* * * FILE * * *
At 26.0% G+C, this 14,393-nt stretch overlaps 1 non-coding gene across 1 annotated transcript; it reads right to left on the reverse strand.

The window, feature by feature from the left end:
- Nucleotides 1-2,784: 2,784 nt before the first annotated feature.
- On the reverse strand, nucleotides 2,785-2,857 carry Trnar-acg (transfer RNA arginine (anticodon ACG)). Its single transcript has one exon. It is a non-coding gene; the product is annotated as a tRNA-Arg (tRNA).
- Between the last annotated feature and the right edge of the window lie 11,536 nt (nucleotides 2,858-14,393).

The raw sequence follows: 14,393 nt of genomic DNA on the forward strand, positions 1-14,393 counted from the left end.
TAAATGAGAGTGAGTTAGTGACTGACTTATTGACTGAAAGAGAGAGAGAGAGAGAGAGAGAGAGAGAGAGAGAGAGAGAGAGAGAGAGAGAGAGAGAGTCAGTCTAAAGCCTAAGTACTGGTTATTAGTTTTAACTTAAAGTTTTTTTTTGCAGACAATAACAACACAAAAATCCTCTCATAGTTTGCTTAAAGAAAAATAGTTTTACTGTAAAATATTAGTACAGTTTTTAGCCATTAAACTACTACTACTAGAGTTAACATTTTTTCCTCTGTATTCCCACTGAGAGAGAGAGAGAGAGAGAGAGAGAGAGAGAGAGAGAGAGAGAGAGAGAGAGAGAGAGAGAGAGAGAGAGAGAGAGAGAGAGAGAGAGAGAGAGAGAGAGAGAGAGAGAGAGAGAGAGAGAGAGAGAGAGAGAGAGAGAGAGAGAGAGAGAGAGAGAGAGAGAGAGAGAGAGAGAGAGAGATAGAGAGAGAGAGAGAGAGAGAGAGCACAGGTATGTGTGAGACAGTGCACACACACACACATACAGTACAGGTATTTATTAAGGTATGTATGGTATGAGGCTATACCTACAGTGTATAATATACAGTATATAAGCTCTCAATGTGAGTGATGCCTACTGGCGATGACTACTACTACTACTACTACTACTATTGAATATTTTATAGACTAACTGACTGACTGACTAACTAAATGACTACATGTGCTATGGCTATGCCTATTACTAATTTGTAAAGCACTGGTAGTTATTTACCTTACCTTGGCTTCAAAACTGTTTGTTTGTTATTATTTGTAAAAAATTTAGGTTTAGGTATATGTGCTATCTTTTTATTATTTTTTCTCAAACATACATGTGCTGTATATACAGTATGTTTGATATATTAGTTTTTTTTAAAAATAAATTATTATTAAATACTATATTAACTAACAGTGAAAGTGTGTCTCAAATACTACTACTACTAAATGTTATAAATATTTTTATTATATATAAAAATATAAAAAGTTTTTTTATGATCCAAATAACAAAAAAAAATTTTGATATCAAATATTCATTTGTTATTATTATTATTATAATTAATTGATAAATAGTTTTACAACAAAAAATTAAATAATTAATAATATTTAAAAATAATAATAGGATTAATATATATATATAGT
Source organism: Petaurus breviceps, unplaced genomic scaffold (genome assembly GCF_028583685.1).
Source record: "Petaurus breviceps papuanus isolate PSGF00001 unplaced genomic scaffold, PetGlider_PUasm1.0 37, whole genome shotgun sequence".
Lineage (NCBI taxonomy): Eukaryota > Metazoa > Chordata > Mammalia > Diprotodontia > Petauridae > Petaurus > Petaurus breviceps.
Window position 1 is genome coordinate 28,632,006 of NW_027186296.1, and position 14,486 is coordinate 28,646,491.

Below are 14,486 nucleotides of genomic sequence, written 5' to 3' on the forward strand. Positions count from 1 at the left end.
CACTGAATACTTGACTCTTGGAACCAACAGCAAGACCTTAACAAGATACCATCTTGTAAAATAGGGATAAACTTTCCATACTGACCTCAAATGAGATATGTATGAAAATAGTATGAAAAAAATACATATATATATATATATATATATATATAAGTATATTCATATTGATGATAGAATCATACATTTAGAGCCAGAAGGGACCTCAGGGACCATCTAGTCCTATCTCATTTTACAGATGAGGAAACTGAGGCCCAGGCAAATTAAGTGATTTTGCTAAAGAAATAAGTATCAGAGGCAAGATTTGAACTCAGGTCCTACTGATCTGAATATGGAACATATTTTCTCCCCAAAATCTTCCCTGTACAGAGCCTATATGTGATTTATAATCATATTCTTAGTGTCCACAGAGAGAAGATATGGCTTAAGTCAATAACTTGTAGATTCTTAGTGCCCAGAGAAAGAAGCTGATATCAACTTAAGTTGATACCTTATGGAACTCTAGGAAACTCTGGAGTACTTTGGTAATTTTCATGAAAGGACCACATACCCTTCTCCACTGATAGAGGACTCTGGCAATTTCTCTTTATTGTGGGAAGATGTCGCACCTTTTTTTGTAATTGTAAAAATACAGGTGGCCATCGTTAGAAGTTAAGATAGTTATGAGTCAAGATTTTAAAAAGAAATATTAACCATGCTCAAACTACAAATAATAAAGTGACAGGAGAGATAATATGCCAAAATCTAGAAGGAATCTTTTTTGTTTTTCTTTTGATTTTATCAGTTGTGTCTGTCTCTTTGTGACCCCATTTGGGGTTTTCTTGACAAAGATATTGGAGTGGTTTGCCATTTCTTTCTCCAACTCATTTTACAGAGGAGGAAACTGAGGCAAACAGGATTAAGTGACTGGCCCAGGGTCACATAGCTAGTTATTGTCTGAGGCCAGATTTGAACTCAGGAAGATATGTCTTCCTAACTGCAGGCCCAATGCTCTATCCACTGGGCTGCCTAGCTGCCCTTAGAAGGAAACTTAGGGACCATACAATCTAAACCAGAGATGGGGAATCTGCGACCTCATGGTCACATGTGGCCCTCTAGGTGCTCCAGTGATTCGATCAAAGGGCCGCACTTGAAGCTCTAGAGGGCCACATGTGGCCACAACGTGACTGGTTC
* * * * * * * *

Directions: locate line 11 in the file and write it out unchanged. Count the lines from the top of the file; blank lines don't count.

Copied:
Window position 1 is genome coordinate 28,632,006 of NW_027186296.1, and position 14,486 is coordinate 28,646,491.